Movers and Shakers!
From Katrina: Yesterday I was talking with some Autism Treatment Center of America staff about sensory integration and how our children can connect most effectively when their bodies and nervous systems are in an optimal state of arousal. This reminded me of how at another conference I heard the term Attention Prioritizing Disorder (vs Attention Deficit Disorder) – meaning that children have a hard time paying attention to people or whatever they are “supposed” to be paying attention to, when their bodies are out of sorts.
Here in the Son Rise Program we recognize that when children are isming, they are taking care of themselves so that when they connect they can be with us in a deeper way. We also try to help them and create games based on these isms so that can connect and still take care of themselves. I saw an amazing example of this today.
We have a handsome, tall 13 year old young man with us in the Son Rise Program Intensive this week. He is loving his time here with all of the women facilitators on staff! However, he likes to lounge around on the floor and rarely leaves his corner post, so we are working on this. Today I was with him and we were writing out all of the things I love about him (he likes to write after I do). I love his eyes, voice, smile… but then I noticed he was starting to wiggle, he would sway his body back in forth in a somewhat exclusive manner. I remembered the sensory integration and I decided this was my opportunity to present some physical movement in the game to help him and his body out. I brought the paper to the other side of the room, and I ran back and forth as I wrote the letters to the things I loved about him. Then I encouraged him to get up and copy the letters. For the first time in 2 days I saw him get up and move across the room to interact!!!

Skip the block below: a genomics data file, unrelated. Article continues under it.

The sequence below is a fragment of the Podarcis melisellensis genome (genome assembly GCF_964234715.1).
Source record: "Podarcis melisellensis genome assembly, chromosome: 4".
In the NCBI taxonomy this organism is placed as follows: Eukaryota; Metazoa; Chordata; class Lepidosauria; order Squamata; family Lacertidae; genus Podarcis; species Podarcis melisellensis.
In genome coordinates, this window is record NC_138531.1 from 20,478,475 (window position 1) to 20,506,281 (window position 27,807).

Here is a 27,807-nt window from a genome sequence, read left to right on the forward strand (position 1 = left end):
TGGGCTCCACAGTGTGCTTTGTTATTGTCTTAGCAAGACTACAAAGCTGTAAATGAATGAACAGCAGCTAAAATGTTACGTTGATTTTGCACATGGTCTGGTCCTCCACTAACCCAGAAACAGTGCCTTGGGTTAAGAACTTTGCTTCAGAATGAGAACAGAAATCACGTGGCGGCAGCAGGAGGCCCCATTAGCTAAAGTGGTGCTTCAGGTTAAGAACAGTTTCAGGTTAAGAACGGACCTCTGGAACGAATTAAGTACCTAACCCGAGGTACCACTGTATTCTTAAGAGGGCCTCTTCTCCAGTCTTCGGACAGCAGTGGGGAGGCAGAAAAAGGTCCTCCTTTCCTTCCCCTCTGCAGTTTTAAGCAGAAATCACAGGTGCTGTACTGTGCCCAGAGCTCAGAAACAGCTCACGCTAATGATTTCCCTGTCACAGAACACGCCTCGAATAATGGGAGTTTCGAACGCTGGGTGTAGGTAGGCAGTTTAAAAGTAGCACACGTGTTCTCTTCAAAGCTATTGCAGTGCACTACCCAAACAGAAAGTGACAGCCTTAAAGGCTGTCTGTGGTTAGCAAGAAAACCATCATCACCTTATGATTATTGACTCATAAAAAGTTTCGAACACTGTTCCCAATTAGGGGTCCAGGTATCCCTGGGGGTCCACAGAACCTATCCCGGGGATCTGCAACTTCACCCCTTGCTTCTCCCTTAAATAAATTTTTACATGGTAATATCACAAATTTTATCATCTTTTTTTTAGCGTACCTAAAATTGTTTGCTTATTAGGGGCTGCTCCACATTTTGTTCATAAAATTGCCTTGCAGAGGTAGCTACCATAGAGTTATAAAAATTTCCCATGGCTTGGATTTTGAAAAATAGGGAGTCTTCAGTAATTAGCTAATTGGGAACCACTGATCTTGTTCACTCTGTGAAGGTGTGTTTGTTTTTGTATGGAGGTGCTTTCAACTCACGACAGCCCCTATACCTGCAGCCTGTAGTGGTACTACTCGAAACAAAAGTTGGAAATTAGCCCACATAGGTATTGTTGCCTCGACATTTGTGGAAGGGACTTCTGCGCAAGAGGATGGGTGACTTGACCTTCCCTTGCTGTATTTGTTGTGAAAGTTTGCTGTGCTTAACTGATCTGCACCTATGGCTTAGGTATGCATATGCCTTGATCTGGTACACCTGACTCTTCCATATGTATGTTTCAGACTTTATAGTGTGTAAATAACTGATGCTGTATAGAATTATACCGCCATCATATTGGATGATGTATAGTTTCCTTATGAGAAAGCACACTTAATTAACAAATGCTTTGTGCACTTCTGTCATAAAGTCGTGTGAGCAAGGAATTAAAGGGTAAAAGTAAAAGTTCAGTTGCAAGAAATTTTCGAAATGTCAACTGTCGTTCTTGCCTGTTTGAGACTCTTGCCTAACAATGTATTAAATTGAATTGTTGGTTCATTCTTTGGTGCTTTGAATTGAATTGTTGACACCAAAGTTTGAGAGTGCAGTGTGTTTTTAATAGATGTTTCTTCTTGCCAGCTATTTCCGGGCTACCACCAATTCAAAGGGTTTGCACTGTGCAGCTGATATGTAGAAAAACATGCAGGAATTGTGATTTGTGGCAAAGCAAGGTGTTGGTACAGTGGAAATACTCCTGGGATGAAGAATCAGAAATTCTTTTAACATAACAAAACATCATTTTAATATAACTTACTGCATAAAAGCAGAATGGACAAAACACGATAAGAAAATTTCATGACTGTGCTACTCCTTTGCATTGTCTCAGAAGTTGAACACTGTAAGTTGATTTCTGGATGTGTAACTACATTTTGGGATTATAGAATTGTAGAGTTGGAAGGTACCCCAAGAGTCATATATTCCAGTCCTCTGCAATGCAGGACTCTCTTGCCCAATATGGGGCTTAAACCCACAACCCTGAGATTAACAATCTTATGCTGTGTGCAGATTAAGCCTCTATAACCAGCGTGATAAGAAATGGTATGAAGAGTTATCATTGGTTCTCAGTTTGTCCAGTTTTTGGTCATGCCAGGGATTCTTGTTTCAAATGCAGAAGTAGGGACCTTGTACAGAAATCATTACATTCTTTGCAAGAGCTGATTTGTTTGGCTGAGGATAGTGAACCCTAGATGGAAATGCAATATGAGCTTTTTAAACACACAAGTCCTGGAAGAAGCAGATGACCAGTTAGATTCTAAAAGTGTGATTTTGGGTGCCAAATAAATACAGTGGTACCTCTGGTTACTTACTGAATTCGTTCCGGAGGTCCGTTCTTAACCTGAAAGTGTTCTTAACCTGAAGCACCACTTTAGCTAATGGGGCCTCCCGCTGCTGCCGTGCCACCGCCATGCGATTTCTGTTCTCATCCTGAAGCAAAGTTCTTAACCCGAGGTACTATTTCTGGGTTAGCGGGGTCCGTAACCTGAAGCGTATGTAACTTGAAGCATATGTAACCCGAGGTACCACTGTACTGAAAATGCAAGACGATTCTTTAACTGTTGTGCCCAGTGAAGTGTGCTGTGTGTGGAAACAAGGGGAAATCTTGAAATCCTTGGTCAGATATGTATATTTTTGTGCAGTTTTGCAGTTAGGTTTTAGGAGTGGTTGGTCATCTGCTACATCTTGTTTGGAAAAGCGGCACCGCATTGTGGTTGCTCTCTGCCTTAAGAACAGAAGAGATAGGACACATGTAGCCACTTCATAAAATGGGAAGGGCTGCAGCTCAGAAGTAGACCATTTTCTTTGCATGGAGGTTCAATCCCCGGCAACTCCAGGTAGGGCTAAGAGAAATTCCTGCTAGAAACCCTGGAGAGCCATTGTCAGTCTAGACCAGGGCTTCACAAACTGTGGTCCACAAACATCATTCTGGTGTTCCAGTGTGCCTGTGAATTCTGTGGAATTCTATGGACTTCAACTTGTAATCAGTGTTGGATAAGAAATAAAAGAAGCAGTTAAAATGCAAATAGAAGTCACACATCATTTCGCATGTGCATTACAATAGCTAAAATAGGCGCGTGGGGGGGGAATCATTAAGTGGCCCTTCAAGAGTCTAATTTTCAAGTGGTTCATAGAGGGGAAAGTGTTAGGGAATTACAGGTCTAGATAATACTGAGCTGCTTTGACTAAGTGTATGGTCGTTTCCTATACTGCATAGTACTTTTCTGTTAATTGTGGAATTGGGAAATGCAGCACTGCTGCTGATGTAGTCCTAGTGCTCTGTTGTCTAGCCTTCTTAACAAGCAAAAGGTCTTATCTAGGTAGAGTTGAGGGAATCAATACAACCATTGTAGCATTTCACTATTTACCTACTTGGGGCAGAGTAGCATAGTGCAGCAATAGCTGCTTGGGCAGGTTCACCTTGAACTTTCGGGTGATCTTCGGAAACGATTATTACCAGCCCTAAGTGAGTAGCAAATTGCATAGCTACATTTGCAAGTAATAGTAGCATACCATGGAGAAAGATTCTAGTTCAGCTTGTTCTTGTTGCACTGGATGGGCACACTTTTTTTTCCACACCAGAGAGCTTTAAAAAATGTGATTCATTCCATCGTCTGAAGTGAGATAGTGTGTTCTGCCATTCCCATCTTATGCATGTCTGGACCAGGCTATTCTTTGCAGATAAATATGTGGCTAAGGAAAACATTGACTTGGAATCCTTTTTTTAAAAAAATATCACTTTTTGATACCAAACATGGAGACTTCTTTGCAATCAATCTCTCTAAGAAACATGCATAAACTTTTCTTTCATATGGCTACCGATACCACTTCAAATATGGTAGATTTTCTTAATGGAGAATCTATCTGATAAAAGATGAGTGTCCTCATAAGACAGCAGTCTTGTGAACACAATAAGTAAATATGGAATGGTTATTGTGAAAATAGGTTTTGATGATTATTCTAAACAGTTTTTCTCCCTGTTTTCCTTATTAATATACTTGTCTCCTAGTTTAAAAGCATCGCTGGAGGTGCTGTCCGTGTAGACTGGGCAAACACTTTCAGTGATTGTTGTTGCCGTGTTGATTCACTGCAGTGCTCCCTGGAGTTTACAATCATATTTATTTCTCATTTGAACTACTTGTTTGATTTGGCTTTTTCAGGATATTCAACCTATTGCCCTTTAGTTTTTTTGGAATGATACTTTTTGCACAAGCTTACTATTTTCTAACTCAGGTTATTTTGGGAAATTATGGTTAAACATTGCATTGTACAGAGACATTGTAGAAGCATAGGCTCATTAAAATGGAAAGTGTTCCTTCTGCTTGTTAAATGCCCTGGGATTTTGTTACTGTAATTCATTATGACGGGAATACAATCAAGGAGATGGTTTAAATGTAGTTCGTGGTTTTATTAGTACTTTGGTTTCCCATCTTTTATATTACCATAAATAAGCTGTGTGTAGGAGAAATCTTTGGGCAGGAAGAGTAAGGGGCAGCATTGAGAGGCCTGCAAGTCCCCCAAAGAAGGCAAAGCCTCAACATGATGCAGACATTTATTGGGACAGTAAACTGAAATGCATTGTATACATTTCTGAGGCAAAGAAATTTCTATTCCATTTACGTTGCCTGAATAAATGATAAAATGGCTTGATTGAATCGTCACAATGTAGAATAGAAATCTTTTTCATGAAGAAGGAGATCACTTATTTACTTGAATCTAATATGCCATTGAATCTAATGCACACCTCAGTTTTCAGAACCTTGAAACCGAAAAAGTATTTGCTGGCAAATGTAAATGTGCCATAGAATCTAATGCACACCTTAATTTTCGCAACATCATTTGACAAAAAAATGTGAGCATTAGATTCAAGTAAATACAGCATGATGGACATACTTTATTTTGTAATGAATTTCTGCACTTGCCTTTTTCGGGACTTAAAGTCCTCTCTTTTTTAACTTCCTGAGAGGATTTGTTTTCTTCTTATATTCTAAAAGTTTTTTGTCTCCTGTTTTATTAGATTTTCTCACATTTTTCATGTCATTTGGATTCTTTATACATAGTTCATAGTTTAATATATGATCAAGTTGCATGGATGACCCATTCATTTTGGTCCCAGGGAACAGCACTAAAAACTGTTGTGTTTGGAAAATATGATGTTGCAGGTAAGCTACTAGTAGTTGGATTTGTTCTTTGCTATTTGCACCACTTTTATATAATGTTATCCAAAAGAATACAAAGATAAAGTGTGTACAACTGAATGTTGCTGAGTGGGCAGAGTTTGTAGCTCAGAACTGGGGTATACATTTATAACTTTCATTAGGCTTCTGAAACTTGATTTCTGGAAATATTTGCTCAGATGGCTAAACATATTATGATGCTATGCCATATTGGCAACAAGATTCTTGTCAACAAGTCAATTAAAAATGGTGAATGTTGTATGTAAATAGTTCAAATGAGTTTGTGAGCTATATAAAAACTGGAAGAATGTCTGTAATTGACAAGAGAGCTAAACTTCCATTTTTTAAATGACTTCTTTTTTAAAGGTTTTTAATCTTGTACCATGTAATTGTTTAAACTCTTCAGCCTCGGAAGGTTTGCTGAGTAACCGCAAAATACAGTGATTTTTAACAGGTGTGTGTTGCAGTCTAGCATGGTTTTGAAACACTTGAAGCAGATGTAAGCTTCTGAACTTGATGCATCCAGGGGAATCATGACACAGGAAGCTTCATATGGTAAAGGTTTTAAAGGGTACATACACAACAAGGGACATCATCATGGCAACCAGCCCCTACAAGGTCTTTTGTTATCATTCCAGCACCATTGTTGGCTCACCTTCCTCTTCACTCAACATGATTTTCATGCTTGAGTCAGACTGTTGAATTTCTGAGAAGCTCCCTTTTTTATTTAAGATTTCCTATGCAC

I used his need to move as a way to help him connect with me! He loved it and we were able to write many more things I loved about him – his walk, his run – how tall he is! Paying attention to our children’s physical needs can help us help their bodies and help them pay attention to us longer.
Have fun moving your bodies in the playroom!